Who does Nathan Beaulieu compare to?
The organization has done a good job in acquiring draft picks and then using them wisely over the past few seasons. This has led to a revamped prospect pool that generally gets rave reviews.
Comparing these youngsters to NHL pros is a difficult thing to do seeing as they are still in the midst of their development. A lot can, and will, happen over the next few years. It's still interesting to see where their games are now, however, and how they compare to some of the best players in the game today.
Read on to see some NHL comparisons for the Montreal Canadiens' top prospects.
NHL Comparison: Carey Price
Zachary Fucale was being compared to Carey Price long before he was drafted by Montreal. Now that Fucale is in the Canadiens organization, the comparisons continue to get stronger.
Fucale is like Price on many levels.
Physically, Fucale has good size at 6'1", 180 lbs. Like Price, he uses his size to his advantage in the crease.
Their style of play is also quite similar. Fucale is calm in goal and has very strong positioning. He "uses quick, strong lateral movement and near flawless technique to make sure he's always in the best position to make a save," at least according to TheScore.com.
Fucale also has a long history of winning, just like Price did when he entered the pro ranks.
The Rosemere, Quebec native has already backstopped the Halifax Mooseheads to a Memorial Cup championship and Canada's Under-18 squad to the Ivan Hlinka Memorial championship.
He'll also have the chance to add a World Junior gold medal to his trophy case in a few weeks, as it's widely expected that Fucale will be Canada's starting goaltender in Malmo, Sweden. Price won the gold back in 2007.
Isn't it fitting that Montreal's goalie of the future compares so well to its goalie of the present?
NHL Comparison: Brian Boyle
Comparing Michael McCarron's game to an established NHLer is quite difficult seeing as his development is still in its infancy. In fact, the only thing scouts tend to agree on about McCarron is that if his skill level develops, he could be a dominant power forward in the league.
But that's a big if.
McCarron is having a rough year after being drafted in the first round in June. Playing with the London Knights in the OHL, he has just 12 points in 29 games this season.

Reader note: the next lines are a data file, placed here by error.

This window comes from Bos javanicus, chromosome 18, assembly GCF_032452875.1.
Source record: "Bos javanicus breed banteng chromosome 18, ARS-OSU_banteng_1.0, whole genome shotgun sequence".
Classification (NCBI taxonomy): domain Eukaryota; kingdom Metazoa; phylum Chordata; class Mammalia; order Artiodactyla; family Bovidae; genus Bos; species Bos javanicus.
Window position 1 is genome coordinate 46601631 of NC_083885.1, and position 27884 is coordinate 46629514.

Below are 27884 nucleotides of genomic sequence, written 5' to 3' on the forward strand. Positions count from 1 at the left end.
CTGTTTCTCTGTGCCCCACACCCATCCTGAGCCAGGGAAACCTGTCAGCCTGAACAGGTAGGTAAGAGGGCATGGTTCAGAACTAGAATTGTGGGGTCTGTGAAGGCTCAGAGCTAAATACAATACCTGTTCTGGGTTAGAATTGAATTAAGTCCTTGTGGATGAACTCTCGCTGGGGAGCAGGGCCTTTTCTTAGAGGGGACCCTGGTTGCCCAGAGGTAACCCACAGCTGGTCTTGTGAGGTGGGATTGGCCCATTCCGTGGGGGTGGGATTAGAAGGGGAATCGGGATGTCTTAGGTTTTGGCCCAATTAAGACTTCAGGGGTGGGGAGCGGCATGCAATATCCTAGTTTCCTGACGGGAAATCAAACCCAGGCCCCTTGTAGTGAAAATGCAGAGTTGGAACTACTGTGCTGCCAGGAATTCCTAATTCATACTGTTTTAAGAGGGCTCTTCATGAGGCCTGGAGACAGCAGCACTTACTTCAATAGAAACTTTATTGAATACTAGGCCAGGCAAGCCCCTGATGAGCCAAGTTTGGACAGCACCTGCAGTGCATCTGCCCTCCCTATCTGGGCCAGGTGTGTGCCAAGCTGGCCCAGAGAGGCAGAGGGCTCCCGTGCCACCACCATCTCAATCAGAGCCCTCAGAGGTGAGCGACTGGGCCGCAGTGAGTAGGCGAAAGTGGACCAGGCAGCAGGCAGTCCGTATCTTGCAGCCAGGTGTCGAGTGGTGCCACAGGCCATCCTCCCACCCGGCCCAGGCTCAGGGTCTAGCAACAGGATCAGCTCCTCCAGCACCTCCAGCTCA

His mediocre play so far in 2013-14 has cost him a spot on the USA's World Junior squad, a team he was expected to make given his strong play last year at the World Under-18 Championships.
Maybe this will be the wake-up call the youngster needs.
Assuming he is able to get his development back on track, Brian Boyle of the New York Rangers seems like a reasonable NHL comparison.
Like McCarron, Boyle was a late first-round draft pick of the Los Angeles Kings (26th overall) back in 2003.
Both players are huge, with Boyle at 6'7", 244 lbs and McCarron at 6'5", 228 lbs.
Entering his draft year, Boyle was known as a strong skater for someone of his size. HockeysFuture.com says McCarron's "skating is very good for a big man but still needs improvement with his balance, agility and acceleration."
Brian Boyle is not an NHL superstar, but he is a good checking-line center that most NHL teams would love to roster. Habs fans can hope for more, but seeing McCarron develop into a player like Boyle certainly wouldn't be the end of the world.
For his part, McCarron compares himself to a couple of pretty elite NHL players, via Neate Sager from Yahoo! Sports' Buzzing the Net blog:
I have two guys: Milan Lucic and Rick Nash. Nash, the way he protects the puck and takes pucks to the net, I think I can have. The toughness of Lucic, I think I can have. That goes back to the idea that I can play on any line. Lucic, he can play on the third line and grind, or play on the first line.